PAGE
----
ISSN (Print) - 0012-9976 | ISSN (Online) - 2349-8846

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Relaxing FSI

With reference to Jan K Brueckner and Kala S Sridhar’s “In Defence of Relaxed FSI Limits” (EPW, 28 September 2013), my problem with arguments about whether or not to relax FSI (floor space index) is that it continues to be regarded as an independent variable, something that can be compared across cities around the world, without reference to the floor space families occupy. It is like comparing liver sizes without reference to body weight or drinking habits. In Mumbai a typical middle-class family occupies 5 sqm per capita. In Manhattan it occupies 55 sqm per capita. So FSI 1 in Mumbai would produce the same density of people on the ground as FSI 11 in Manhattan. Similarly, prescribing FSI 4 for poor families in Mumbai (as the Maharashtra government is currently doing) is ruinous in terms of overcrowding; it should be 4 in posh areas like Malabar Hill where families occupy large floor spaces. FSI relaxations are often desirable, but they need to be calibrated according to context, and FSI is not a universal good, of which necessarily the more the better.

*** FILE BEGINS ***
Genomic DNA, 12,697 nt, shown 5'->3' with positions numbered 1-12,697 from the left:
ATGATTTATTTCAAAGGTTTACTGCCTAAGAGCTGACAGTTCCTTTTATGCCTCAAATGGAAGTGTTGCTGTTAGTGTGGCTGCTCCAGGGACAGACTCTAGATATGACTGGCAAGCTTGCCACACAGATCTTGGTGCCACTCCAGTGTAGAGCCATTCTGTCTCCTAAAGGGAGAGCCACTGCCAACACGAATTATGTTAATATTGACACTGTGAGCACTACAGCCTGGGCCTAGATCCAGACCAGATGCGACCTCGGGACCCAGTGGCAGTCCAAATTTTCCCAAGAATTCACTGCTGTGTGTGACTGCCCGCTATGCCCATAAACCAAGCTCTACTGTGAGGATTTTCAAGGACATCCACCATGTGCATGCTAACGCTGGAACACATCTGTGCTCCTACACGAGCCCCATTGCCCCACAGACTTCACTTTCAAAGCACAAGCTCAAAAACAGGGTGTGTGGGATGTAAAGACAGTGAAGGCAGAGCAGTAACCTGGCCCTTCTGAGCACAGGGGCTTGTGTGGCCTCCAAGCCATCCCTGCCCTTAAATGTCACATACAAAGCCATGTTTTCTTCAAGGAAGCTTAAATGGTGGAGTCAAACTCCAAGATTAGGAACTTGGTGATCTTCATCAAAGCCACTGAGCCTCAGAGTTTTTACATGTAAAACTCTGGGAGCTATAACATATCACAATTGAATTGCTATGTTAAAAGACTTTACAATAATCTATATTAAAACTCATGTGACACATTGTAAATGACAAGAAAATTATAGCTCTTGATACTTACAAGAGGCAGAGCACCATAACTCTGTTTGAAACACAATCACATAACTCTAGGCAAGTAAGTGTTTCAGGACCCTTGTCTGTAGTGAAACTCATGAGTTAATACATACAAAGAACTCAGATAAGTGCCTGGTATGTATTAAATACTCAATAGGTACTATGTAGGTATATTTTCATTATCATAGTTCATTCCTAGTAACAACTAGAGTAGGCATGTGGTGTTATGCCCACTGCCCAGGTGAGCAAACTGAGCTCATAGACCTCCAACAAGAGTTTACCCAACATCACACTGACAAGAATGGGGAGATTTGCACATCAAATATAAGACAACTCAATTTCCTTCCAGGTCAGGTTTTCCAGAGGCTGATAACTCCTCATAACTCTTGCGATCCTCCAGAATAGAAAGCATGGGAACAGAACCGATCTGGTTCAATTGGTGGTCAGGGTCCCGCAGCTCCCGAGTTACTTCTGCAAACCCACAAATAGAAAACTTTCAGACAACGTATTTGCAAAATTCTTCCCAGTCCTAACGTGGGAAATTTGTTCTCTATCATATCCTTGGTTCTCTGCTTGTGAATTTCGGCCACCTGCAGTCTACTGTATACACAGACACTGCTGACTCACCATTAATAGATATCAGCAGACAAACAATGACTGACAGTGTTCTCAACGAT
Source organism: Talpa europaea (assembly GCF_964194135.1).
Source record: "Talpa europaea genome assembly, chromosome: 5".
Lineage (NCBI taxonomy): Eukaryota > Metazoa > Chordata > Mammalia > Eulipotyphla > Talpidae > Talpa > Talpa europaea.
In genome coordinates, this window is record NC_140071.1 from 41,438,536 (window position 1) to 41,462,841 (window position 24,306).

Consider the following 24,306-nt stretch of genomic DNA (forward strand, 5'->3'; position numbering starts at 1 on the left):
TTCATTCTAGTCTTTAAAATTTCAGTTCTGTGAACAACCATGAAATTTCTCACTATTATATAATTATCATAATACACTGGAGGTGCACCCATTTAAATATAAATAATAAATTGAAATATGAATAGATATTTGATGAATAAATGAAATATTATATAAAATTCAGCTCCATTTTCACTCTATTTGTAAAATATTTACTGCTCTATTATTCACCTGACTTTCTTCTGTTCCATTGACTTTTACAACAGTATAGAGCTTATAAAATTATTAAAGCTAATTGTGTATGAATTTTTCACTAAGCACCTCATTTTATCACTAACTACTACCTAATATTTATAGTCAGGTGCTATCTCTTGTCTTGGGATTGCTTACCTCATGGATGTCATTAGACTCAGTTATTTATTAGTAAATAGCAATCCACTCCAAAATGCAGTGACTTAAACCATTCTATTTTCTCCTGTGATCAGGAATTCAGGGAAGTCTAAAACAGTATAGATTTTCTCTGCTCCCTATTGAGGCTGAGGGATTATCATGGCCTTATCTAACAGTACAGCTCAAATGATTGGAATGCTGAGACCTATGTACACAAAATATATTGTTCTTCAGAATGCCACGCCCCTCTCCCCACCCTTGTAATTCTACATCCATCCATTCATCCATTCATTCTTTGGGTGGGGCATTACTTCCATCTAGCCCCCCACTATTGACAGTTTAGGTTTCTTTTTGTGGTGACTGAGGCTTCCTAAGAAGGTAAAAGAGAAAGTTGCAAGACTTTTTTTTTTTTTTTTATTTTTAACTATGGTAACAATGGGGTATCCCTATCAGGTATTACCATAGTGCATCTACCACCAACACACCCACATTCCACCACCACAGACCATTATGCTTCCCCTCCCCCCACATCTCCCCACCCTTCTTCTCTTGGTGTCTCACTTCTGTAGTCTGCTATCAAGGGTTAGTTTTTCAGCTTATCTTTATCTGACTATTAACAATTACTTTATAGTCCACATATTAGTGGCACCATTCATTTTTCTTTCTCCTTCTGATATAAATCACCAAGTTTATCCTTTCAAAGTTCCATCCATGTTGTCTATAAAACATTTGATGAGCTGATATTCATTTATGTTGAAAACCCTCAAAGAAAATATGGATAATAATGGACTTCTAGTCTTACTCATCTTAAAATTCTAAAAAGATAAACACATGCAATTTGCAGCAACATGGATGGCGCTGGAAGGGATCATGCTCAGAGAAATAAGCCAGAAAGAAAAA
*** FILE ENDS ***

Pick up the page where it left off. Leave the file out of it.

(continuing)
The monocentric city model has its uses, but its fundamental limitation arises from the fact that it assumes only two uses for land: residential areas and radial streets for automobile transport to the single central employment location. It ignores the land that needs to be set aside for schools and parks. If you measure gains accruing from increasing FSI towards the centre by calculating the value of reduced travel times, you should also set off against this the loss due to more crowded schools and parks as the city densifies; not to mention light and ventilation as the city densifies beyond all reason. To say that all increases in FSI are only gain, because of reduced travel times, despite other amenities being made scarcer, at times as in Mumbai to the point of vanishing altogether, is too obviously wrong to be worth discussing at all.

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